Michael Safi in Hambantota and Amantha Perera, in The Guardian, 26 March 2018, with this title “The biggest game changer in 100 years’: Chinese money gushes into Sri Lanka,” … with highlights being the imposition of The Editor, Thuppahi
Little disturbs the serenity of Guan Yin, the bodhisattva of compassion, as her statue sits in contemplation at the centre of Mattala Rajapaksa international airport. The last flight from the airport departed at 7.50am. The next is scheduled for 7.50am tomorrow. In the meantime, check-in counters are empty, car rental desks deserted, and the only sign of life a handful of staff laughing around an information desk who disperse when a visitor arrives.
Mattala Rakapaksa airport, built with Chinese loans, handles 50,000 passengers a year, a fraction of its capacity of 1 million. Photograph: Michael Safi
Filed under accountability, China and Chinese influences, disparagement, foreign policy, governance, growth pole, Indian Ocean politics, island economy, landscape wondrous, modernity & modernization, politIcal discourse, power politics, Rajapaksa regime, slanted reportage, sri lankan society, transport and communications, world events & processes
Leelananda De Silva, courtesy of Sunday Island, 24 March 2018, where the title runs “Are We Heading Towards Constitutional Anarchy? The Evolution of Constitutional Governance in Sri Lanka (Revised Second Edition)”
n the 1950s in Ceylon, there was the university entrance examination, conducted by the University of Ceylon annually, to select students for entry to that university. There were no G.C.E. A-Levels then. One of the subjects for this examination was called Government. Those who sat for this subject read the Constitution of Ceylon by Ivor Jennings. Jennings was the author of the Sri Lankan Constitution of 1948, and it was first hand analysis of the constitutional provisions of 1948. Jennings was one of the foremost constitutional lawyers in England and he had published the authoritative “Cabinet Government” some years before and also a more popular book called the British Constitution and another called The Law and the Constitution. Undergraduates of that time were fortunate in reading these authoritative tomes by a leading constitutional scholar. Since 1948, there has been little scholarly writings on constitutional developments in Ceylon, especially on the politics behind constitutional changes.
Filed under communal relations, constitutional amendments, economic processes, electoral structures, governance, historical interpretation, life stories, modernity & modernization, power sharing, sri lankan society, world events & processes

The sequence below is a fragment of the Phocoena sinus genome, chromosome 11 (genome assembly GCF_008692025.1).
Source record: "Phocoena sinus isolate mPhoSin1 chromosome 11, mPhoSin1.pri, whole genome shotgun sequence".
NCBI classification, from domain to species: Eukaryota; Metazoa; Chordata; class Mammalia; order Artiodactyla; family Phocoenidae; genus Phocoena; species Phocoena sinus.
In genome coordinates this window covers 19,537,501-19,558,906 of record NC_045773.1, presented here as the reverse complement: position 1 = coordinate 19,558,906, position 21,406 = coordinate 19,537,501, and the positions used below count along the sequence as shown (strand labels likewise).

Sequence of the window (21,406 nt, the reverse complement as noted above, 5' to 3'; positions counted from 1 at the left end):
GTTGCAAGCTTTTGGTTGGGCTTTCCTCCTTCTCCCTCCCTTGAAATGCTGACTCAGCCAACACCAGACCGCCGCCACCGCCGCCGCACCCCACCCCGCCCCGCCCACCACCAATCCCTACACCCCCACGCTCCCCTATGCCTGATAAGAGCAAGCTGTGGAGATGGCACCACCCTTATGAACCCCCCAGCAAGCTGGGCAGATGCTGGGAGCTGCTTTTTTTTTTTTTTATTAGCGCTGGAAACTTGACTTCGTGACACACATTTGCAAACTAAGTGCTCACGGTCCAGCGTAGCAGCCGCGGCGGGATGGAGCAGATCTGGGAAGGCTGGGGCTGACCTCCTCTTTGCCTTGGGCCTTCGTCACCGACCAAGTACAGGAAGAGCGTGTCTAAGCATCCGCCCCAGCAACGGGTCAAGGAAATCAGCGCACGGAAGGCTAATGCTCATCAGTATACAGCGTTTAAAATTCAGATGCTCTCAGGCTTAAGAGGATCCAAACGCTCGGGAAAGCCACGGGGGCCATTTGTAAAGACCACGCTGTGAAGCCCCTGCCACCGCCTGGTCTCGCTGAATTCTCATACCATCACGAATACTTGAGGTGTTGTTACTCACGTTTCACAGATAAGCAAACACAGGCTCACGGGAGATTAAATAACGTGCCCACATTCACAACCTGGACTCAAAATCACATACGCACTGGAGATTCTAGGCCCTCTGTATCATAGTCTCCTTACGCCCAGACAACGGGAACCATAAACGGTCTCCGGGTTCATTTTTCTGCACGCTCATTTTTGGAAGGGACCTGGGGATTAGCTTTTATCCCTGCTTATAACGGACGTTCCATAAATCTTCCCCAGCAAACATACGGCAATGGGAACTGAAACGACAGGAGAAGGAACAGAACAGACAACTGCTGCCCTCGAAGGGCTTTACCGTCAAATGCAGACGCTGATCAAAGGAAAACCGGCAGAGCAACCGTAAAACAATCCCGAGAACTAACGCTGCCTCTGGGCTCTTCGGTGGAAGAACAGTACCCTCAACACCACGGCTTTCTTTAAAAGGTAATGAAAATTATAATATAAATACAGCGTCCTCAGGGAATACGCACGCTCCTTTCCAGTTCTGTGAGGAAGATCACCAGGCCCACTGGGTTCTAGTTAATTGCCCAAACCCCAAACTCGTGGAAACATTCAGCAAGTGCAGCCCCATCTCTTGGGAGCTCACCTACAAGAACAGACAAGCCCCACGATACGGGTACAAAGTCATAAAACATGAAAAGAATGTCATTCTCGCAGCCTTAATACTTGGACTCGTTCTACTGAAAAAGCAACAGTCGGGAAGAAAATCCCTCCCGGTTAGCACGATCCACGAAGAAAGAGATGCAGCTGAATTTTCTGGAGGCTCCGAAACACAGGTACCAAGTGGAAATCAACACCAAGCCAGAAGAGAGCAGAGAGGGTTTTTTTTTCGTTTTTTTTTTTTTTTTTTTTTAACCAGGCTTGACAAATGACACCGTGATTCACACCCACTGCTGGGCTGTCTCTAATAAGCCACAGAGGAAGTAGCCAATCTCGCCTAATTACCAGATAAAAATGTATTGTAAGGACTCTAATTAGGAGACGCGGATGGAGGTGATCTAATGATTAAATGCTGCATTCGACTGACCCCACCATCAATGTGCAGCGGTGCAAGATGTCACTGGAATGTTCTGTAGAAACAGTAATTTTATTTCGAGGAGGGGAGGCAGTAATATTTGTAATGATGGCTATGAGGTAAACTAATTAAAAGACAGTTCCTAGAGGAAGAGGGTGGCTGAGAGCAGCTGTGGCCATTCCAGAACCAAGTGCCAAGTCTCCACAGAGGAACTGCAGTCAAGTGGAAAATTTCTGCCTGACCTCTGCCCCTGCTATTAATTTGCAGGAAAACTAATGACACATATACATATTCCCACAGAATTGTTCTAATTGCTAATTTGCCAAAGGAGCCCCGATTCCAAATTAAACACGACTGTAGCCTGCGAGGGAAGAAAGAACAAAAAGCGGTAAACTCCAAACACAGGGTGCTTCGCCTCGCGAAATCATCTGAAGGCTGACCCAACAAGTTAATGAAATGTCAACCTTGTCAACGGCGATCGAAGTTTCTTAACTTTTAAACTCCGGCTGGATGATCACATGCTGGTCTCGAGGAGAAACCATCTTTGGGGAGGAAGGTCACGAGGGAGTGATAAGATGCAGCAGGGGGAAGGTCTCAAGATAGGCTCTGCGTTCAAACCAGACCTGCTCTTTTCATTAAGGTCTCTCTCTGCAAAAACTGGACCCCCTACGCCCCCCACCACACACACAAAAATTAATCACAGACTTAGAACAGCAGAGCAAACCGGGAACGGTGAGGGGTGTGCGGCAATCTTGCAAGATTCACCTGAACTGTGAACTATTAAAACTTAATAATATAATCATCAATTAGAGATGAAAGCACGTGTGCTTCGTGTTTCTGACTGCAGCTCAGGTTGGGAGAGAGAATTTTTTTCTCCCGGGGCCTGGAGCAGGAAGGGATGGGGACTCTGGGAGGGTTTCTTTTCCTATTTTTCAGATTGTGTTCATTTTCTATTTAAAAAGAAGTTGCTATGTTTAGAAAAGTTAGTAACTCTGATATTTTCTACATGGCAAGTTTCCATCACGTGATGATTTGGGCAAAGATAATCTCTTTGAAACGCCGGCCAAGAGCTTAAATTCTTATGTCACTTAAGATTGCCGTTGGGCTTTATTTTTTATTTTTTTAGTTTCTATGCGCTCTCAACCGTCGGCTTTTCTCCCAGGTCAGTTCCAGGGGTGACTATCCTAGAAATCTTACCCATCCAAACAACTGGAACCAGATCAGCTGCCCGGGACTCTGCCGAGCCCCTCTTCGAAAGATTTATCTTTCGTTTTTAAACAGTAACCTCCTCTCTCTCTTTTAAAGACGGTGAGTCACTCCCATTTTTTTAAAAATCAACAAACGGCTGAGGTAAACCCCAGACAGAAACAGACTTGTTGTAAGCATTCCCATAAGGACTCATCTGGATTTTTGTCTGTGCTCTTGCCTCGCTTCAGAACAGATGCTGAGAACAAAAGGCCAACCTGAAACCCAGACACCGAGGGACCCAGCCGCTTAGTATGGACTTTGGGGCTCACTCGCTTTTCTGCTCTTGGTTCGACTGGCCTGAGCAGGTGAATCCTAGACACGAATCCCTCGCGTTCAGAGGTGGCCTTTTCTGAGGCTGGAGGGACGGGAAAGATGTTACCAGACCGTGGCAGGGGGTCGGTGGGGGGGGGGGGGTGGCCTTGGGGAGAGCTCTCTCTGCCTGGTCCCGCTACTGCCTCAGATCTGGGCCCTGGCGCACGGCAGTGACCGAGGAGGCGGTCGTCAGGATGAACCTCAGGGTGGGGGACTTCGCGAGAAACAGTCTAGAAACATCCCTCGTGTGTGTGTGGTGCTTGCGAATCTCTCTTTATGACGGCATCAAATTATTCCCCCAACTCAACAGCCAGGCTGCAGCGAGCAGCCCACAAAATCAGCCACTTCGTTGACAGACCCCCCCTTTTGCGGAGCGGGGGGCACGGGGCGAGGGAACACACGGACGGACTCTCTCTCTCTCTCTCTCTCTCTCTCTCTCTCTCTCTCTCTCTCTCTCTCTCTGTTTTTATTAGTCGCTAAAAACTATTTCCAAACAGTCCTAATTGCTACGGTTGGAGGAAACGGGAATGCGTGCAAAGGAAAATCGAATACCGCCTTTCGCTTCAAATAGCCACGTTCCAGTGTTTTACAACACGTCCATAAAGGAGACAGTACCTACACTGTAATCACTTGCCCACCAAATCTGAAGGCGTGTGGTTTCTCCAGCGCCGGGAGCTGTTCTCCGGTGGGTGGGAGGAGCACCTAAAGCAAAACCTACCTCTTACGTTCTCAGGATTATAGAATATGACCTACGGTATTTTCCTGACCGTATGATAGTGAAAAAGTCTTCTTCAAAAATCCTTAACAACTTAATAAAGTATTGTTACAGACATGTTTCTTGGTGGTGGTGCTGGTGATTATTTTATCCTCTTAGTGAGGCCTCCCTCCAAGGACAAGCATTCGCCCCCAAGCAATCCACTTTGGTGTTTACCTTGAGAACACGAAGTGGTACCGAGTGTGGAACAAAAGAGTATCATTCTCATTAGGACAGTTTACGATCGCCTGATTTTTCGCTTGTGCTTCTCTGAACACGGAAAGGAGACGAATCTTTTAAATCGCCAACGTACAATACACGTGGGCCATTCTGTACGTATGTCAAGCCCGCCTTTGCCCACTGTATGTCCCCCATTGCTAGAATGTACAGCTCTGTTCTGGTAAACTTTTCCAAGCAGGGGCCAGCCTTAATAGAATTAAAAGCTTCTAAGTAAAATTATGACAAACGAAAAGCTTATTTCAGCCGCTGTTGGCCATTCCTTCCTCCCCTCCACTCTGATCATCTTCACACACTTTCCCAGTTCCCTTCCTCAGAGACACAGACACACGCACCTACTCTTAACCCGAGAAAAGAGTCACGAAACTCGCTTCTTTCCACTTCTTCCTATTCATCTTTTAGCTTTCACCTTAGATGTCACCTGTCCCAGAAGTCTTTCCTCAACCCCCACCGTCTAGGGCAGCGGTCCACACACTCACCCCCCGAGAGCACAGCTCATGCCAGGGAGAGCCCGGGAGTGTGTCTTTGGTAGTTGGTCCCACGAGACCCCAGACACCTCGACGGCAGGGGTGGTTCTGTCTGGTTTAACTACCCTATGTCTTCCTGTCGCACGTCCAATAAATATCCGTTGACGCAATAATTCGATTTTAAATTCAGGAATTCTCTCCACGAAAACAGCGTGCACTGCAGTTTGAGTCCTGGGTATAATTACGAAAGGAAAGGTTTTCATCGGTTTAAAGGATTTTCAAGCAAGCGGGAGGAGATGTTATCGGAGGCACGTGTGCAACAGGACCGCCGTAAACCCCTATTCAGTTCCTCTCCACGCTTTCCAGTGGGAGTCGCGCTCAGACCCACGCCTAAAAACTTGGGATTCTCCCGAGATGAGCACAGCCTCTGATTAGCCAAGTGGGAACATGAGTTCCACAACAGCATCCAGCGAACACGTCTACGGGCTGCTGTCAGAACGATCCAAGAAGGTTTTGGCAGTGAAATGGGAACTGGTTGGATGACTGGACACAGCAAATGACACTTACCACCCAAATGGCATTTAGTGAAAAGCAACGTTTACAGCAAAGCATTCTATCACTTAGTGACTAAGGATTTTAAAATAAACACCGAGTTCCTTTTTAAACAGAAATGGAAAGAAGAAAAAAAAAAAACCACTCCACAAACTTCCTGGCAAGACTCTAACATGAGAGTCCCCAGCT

Regular readers of “The Island” newspaper over the twenty year period from the 1980’s will remember the almost weekly columns written by Dr. Mervyn D. De Silva, who was in those years a Deputy Director of the Ministry of Planning and Economic Affairs, followed by being appointed as the Director of the Ministry of Plan Implementation, and later becoming a Member of Parliament through the National List. His most profuse and provocative period was during the tenures of four Presidents from Mr. J. R. Jayawardene to Mrs. Chandrika Bandaranaike Kumaratunga. His writings covered a wide range of public and national concerns and took their cue from what the controversial American journalist I.F. Stone believed was the purpose of good journalism – “to comfort the afflicted and afflict the comfortable”.
Filed under accountability, charitable outreach, commoditification, education, governance, historical interpretation, Indian Ocean politics, island economy, land policies, Left politics, legal issues, life stories, modernity & modernization, sri lankan society, transport and communications, working class conditions, world affairs
Distinguished academic Dr Michael Roberts was in England recently and talked about his experiences and work including his online life as creator of the Thuppahi Blog (https://thuppahi.wordpress.com) …. This Q and A takes 60 minutes.
Pic by Eranga Jayawardena
Michael Roberts is a historian by training and has taught at the Department of History at Peradeniya University (1961-76) and the Department of Anthropology at Adelaide University (1977-2003). His major works are in agrarian history, social mobility, nationalism and ethnic conflict. Based on his interest in the Tamil liberation struggle and the sacrificial devotion mustered by the LTTE, he has written extensively on suicide missions. Michael Roberts has also edited several volumes on Sri Lanka entitled Collective Identities. In 2004, he retired as an Adjunct Assistant Professor at Adelaide University, but continues to write articles.
Filed under accountability, american imperialism, conspiracies, doctoring evidence, education, ethnicity, governance, historical interpretation, Indian Ocean politics, landscape wondrous, life stories, literary achievements, LTTE, modernity & modernization, nationalism, news fabrication, patriotism, politIcal discourse, power politics, prabhakaran, propaganda, Rajapaksa regime, security, self-reflexivity, Sinhala-Tamil Relations, sri lankan society, Tamil Tiger fighters, truth as casualty of war, UN reports, unusual people, vengeance, war reportage, world events & processes